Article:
Former Merrill V.P. Now Runs Ameritrade. No TRO--Only Best Wishes

When former Merrill executive Joseph Moglia was named as the new CEO of Ameritrade in March, he was given a “best wishes” send-off within Merrill’s e-mail and broadcast systems. But Moglia apparently left Merrill without another parting tradition--a temporary restraining order. “How ironic,” says a Merrill broker in the Southeast. “I find it hypocritical. If I leave, I get hit with a TRO [from taking

When former Merrill executive Joseph Moglia was named as the new CEO of Ameritrade in March, he was given a “best wishes” send-off within Merrill’s e-mail and broadcast systems. But Moglia apparently left Merrill without another parting tradition--a temporary restraining order.

“How ironic,” says a Merrill broker in the Southeast. “I find it hypocritical. If I leave, I get hit with a TRO [from taking customers and trade secrets]. He’s given best wishes. That really sticks in my craw, and I’m not the only one that feels that way.”

Ameritrade is a discount online brokerage firm based in Omaha, Neb. However, Moglia, a former senior vice president in Merrill’s retail unit, did not work for the firm’s online endeavor, ML Direct, according to a Merrill spokesperson. Moglia’s most recent duties at Merrill included coordinating the firm’s research with “best products available” inside and outside of the firm, according to the spokesperson. In his 17 years at the firm, Moglia headed Merrill’s global fixed institutional sales and the firm’s municipal division.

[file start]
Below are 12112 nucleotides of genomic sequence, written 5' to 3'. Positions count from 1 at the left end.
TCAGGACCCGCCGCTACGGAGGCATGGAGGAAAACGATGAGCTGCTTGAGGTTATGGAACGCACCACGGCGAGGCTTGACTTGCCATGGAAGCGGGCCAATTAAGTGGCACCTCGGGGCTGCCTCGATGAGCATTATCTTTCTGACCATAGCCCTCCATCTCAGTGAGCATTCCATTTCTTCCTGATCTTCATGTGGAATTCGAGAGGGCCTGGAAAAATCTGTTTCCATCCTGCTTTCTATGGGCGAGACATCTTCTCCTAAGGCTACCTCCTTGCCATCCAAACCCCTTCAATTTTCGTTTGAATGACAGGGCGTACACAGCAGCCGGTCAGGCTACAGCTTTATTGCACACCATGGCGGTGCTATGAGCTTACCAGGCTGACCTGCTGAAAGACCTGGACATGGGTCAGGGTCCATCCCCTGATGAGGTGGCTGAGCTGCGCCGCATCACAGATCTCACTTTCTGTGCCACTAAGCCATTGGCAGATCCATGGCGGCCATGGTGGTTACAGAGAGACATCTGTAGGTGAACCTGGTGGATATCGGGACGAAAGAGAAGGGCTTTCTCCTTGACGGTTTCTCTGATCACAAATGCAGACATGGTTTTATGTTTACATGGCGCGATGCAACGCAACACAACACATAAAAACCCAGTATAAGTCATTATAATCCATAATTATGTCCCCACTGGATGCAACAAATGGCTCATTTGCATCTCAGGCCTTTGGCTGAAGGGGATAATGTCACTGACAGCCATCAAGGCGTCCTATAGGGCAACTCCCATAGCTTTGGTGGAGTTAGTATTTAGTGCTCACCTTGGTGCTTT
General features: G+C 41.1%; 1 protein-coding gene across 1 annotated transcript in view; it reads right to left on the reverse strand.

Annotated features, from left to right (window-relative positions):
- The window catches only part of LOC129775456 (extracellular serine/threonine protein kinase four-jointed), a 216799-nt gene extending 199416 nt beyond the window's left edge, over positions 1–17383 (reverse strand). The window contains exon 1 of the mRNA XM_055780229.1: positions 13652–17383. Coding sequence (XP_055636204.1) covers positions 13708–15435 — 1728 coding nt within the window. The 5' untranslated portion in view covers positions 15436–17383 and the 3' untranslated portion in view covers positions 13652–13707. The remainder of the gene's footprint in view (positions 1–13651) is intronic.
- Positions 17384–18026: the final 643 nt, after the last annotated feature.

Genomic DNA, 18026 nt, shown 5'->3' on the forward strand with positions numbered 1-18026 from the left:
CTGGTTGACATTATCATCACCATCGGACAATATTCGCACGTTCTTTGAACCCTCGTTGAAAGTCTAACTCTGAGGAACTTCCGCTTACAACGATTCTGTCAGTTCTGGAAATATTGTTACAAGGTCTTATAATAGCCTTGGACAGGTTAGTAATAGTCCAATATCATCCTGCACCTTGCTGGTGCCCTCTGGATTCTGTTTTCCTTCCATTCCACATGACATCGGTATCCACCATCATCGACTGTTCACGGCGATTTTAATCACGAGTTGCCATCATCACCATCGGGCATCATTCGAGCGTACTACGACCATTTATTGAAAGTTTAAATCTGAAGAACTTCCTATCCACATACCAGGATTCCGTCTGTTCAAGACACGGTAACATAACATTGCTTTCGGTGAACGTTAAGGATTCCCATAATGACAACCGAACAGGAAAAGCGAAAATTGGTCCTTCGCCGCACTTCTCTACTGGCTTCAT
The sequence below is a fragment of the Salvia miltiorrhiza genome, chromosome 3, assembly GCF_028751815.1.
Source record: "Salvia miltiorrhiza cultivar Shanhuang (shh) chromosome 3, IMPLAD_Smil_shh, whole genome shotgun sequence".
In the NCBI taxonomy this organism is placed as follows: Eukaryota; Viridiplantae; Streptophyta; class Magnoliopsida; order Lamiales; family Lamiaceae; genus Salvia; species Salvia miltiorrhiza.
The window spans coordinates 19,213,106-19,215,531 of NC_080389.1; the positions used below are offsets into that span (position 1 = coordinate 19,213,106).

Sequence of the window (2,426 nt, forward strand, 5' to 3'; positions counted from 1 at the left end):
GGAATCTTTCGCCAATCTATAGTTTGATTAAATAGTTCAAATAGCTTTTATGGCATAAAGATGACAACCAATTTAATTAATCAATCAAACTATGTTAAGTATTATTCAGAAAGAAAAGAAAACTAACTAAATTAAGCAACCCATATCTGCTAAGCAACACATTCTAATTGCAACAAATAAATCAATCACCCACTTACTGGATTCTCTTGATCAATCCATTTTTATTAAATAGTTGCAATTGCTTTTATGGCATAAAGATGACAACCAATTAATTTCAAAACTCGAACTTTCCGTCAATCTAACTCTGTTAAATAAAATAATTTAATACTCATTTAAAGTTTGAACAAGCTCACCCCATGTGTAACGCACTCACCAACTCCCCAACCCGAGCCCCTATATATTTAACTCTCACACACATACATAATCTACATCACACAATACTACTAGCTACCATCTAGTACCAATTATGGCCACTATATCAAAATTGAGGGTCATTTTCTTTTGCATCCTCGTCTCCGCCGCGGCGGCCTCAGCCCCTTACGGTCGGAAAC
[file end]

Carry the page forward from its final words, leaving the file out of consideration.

Nevertheless, “There is definitely a double standard and it is outrageous,” says the rep. “How many trade secrets did he take with him? I would imagine it would be fairly significant. He knows what we were doing.”

Messages left at Moglia’s office at Ameritrade in Omaha, Neb., were not returned.

Dow Jones Newswire reported May 14 that Moglia received a signing bonus of $1.3 million from Ameritrade, on top of an annual salary of $600,000, plus annual bonuses up to $900,000 and $15.55 million in deferred compensation. The figures were released as part of Ameritrade’s 10-Q filing with the SEC.

Salomon Smith Barney analyst Matthew Vetto told the Washington Post that Moglia’s hiring enhances Ameritrade’s reputation and “bolsters the outsider’s view of the company.”

Editor's note: For any comments regarding this article, or to suggest a story idea for RR Online or Registered Representative magazine, contact Editor in Chief Dan Jamieson at [email protected], Online Editor Rick Weinberg at [email protected], Online Managing Editor Cheryl Cooper at [email protected] or Senior Editor Michael Hayes at [email protected]

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